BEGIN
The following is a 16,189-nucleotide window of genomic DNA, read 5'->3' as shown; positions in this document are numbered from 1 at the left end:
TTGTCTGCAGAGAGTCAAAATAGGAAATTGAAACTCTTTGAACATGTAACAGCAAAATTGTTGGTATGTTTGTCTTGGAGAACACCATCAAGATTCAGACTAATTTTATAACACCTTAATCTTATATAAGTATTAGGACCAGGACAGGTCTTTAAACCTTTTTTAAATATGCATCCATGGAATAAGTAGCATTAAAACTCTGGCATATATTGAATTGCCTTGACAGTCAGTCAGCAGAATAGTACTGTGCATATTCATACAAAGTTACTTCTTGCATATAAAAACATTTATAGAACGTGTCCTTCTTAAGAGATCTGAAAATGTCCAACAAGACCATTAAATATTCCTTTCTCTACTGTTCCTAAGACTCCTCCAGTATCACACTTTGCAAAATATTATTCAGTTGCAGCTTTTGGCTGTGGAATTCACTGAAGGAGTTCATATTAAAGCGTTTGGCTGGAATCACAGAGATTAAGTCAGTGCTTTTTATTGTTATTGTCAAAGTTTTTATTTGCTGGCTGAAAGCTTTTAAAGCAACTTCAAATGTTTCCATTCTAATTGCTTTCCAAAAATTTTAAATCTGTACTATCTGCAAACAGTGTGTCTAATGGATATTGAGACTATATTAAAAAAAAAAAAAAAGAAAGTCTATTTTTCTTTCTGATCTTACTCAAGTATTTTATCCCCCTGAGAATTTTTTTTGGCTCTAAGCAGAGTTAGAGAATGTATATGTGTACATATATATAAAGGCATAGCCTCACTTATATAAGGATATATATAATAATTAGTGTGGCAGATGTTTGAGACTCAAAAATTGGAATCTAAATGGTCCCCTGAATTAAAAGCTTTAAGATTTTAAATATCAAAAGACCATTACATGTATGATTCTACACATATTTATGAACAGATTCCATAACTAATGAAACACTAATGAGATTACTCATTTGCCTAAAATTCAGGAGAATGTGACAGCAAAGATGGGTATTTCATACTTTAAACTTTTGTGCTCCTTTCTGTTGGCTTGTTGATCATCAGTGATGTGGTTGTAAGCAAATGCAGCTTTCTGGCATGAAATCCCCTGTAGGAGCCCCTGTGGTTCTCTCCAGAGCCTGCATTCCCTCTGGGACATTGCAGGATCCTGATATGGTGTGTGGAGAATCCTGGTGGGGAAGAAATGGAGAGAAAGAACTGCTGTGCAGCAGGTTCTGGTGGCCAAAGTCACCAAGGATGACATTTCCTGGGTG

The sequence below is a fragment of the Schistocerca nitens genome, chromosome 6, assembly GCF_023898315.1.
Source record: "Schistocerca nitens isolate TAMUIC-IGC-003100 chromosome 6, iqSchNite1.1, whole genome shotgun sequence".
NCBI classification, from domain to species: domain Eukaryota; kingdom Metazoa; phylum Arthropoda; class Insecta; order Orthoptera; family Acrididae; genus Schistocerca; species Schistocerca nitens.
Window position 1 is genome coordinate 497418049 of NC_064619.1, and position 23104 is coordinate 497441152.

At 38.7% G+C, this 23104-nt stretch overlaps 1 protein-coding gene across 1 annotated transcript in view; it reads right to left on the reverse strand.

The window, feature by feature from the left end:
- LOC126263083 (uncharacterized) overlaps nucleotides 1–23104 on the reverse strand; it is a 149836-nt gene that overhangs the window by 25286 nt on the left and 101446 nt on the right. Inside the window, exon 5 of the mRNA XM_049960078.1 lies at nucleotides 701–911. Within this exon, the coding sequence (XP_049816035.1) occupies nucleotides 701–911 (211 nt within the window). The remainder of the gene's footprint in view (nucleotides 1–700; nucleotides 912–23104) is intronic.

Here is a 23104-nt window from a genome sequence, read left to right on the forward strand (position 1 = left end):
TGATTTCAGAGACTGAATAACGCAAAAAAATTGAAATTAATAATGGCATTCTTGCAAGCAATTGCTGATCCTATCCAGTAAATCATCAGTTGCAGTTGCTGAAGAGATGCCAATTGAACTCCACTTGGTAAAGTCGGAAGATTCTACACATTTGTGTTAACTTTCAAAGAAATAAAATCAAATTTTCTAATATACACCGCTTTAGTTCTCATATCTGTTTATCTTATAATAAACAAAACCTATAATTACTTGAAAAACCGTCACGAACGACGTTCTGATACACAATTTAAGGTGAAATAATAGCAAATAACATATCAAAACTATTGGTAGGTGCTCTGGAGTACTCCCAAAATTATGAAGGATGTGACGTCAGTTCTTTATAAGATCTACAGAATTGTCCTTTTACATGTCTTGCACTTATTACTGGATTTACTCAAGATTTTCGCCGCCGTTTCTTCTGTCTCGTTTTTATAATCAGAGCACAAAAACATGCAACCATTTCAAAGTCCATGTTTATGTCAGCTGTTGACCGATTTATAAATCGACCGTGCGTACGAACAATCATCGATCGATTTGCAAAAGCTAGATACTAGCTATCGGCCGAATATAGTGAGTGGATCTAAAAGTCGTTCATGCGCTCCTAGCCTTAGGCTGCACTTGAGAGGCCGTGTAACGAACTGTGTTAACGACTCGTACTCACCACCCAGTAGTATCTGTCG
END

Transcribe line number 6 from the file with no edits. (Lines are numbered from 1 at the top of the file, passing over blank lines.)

Window position 1 is genome coordinate 497418049 of NC_064619.1, and position 23104 is coordinate 497441152.